Sergio Mora KOs Jose Flores In Seven

Former Contender champ Sergio Mora stopped a shopworn Jose “Shibata” Flores Friday night in Indio, Calif. on Telefutura’s Solo Boxeo Tecate.

The 30-year-old Mora won his first fight at middleweight since losing a February split decision to Brian Vera in typical fashion by sticking, moving and picking his spots. Mora appeared to take control in the middle rounds and backed Flores up against the ropes in the 7th, firing a series of hard hooks to Flores’ head and body. Flores responded with a late punch after the bell.

The 39-year-old Mexican avoided some of the damage but his corner still stopped the fight after the round. According to our four years of high school Spanish it sounded like Flores’ trainer said he was sad, but it’s time. Judging by how emotional Shibata was when he thanked sparring partner Saul “Canelo” Alvarez and TeleFutura for the opportunity, it would appear his days in the ring are over. Flores (45-12, 26 KOs) choked up during the post-fight interview after acknowledging his opponent’s accomplishments.

Despite earning his first win since last April Mora showed little to indicate he’s got much more than he showed in the close loss to Vera and his lackluster draw with Shane Mosley last year. The Latin Snake remains a slick technician with great ring awareness, but he’s simply not busy or aggressive enough to make noise at middleweight given his lack of real knockout power.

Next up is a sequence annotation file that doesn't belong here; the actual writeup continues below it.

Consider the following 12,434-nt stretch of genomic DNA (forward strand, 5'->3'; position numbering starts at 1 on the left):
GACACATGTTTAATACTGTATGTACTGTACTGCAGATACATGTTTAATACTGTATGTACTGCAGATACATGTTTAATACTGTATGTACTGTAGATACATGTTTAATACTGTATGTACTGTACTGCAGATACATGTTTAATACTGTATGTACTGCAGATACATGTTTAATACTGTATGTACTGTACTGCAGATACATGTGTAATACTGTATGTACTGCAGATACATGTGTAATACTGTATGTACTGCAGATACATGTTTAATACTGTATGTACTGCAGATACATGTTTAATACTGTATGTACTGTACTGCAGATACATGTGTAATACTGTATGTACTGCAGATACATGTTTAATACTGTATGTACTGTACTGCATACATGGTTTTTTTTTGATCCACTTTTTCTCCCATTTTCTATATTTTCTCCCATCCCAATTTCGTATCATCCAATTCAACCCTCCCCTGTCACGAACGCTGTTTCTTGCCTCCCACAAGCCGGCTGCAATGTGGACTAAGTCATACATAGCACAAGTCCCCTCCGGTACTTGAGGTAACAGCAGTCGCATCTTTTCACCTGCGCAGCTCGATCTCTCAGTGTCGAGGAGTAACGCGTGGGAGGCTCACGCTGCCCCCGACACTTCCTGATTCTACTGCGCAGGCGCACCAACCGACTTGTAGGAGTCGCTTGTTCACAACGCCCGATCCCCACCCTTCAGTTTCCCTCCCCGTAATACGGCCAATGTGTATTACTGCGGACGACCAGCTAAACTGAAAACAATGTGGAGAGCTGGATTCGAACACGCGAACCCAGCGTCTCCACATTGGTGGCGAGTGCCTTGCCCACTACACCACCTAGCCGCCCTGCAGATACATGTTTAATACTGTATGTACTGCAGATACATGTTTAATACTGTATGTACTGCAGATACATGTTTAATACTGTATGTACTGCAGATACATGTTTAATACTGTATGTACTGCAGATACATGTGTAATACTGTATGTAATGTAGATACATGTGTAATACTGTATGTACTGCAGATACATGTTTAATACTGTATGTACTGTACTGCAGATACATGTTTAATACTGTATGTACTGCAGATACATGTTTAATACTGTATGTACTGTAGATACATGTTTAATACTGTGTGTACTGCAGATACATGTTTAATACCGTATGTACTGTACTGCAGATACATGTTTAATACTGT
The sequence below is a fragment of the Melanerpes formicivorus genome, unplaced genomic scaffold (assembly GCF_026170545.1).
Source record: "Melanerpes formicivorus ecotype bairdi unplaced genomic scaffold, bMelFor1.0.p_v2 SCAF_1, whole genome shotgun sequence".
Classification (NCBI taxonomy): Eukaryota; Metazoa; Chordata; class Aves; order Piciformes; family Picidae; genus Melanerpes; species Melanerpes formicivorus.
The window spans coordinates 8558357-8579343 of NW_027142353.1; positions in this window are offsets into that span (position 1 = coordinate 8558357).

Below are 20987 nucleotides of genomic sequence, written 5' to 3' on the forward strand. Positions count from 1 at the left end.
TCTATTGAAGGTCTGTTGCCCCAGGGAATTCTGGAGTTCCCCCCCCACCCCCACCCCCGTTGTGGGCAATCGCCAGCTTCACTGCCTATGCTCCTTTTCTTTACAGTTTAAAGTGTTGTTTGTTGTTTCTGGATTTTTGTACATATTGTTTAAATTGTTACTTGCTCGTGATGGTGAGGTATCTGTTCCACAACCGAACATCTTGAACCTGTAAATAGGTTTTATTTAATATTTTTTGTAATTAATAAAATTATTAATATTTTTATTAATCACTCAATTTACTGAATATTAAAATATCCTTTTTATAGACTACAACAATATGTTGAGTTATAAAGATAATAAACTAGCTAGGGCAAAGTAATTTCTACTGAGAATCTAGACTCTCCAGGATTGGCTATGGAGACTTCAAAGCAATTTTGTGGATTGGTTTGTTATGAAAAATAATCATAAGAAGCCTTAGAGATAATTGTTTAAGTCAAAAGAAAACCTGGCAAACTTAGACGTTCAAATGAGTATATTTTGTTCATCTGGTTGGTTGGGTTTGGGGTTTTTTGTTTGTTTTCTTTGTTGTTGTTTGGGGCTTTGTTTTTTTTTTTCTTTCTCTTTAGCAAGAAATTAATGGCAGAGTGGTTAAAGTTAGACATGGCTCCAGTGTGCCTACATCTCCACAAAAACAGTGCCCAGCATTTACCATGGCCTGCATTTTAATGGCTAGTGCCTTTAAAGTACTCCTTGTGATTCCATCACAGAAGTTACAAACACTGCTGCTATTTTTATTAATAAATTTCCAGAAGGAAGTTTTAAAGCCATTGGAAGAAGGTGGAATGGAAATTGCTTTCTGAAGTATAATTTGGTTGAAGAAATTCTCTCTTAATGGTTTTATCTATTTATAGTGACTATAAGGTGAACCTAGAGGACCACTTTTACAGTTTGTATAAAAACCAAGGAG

The early rounds saw Flores have some success by advancing and pushing Mora into the corner, where he unloaded some heavy combinations. But the younger man’s speed and defensive ability allowed him to stay out of danger and land his quick, snapping jab. By the 3rd Shibata’s left eye was marked and starting to swell; as the fight wore on he kept advancing but was unable to pull the trigger.

Mora responded by focusing his attack on the body, landing uppercuts with aplomb and mixing in a precise straight right hand. Shibata attempted to stand his ground in the 7th but his failure to throw the jab prevented him from disturbing the Angeleno. Mora looked barely to have broken a sweat when the fight was stopped before the 8th.

After the fight Mora (23-2-2, 7 KOs) called out middleweight champion Sergio Martinez, dismissing 160-pound beltholder Julio Cesar Chavez Jr. as nothing more than an appetizer. Mora is skilled enough that he can hold his own with almost any middleweight, but it’s very difficult to see him going the distance with Maravilla. His lack of one-punch power and inability to sustain his attack leave him without much to trouble the Argentine superstar.

In bonus coverage junior middleweight prospect Hugo “The Boss” Centeno looked in control early against “The Fighting Chihuahua” Hector Orozco but the Minnesotan came back in the third to turn up the pressure and land some shots of his own. Centeno regained his footing in the 4th but ended up taking more damage than he probably expected against the game Orozco. Centeno (10-0, 6 KOs) secured the six-round decision 59-55 and 58-56 (twice), but the crowd clearly favored the Fighting Chihuahua.

Gautham Nagesh is the editor of Follow him on Twitter

About Tim Starks

Tim is the founder of The Queensberry Rules and co-founder of The Transnational Boxing Rankings Board ( He lives in Washington, D.C. He has written for the Guardian, Economist, New Republic, Chicago Tribune and more.